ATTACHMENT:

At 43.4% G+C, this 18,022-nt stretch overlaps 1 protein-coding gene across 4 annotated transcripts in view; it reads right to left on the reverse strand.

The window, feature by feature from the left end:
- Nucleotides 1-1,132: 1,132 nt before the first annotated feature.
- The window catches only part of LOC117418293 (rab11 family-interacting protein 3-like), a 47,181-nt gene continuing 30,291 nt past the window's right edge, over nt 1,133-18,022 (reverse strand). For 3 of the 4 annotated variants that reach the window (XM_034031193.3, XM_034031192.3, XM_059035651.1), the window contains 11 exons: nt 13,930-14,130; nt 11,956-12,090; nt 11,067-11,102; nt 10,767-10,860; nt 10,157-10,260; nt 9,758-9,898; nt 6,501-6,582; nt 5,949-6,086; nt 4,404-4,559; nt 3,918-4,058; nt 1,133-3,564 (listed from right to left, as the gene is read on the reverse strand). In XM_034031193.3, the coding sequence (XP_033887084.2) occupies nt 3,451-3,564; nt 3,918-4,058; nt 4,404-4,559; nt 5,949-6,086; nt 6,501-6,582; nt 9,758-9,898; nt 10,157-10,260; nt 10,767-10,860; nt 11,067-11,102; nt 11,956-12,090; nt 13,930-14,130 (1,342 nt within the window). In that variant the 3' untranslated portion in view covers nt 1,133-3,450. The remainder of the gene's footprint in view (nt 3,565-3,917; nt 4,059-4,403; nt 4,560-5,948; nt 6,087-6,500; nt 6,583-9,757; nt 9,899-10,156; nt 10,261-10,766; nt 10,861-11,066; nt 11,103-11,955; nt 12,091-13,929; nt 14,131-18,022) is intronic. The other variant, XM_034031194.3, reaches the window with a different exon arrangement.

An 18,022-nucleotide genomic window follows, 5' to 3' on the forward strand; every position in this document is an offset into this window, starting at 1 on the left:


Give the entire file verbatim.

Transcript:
At 43.4% G+C, this 18,022-nt stretch overlaps 1 protein-coding gene across 4 annotated transcripts in view; it reads right to left on the reverse strand.

The window, feature by feature from the left end:
- Nucleotides 1-1,132: 1,132 nt before the first annotated feature.
- The window catches only part of LOC117418293 (rab11 family-interacting protein 3-like), a 47,181-nt gene continuing 30,291 nt past the window's right edge, over nt 1,133-18,022 (reverse strand). For 3 of the 4 annotated variants that reach the window (XM_034031193.3, XM_034031192.3, XM_059035651.1), the window contains 11 exons: nt 13,930-14,130; nt 11,956-12,090; nt 11,067-11,102; nt 10,767-10,860; nt 10,157-10,260; nt 9,758-9,898; nt 6,501-6,582; nt 5,949-6,086; nt 4,404-4,559; nt 3,918-4,058; nt 1,133-3,564 (listed from right to left, as the gene is read on the reverse strand). In XM_034031193.3, the coding sequence (XP_033887084.2) occupies nt 3,451-3,564; nt 3,918-4,058; nt 4,404-4,559; nt 5,949-6,086; nt 6,501-6,582; nt 9,758-9,898; nt 10,157-10,260; nt 10,767-10,860; nt 11,067-11,102; nt 11,956-12,090; nt 13,930-14,130 (1,342 nt within the window). In that variant the 3' untranslated portion in view covers nt 1,133-3,450. The remainder of the gene's footprint in view (nt 3,565-3,917; nt 4,059-4,403; nt 4,560-5,948; nt 6,087-6,500; nt 6,583-9,757; nt 9,899-10,156; nt 10,261-10,766; nt 10,861-11,066; nt 11,103-11,955; nt 12,091-13,929; nt 14,131-18,022) is intronic. The other variant, XM_034031194.3, reaches the window with a different exon arrangement.

An 18,022-nucleotide genomic window follows, 5' to 3' on the forward strand; every position in this document is an offset into this window, starting at 1 on the left: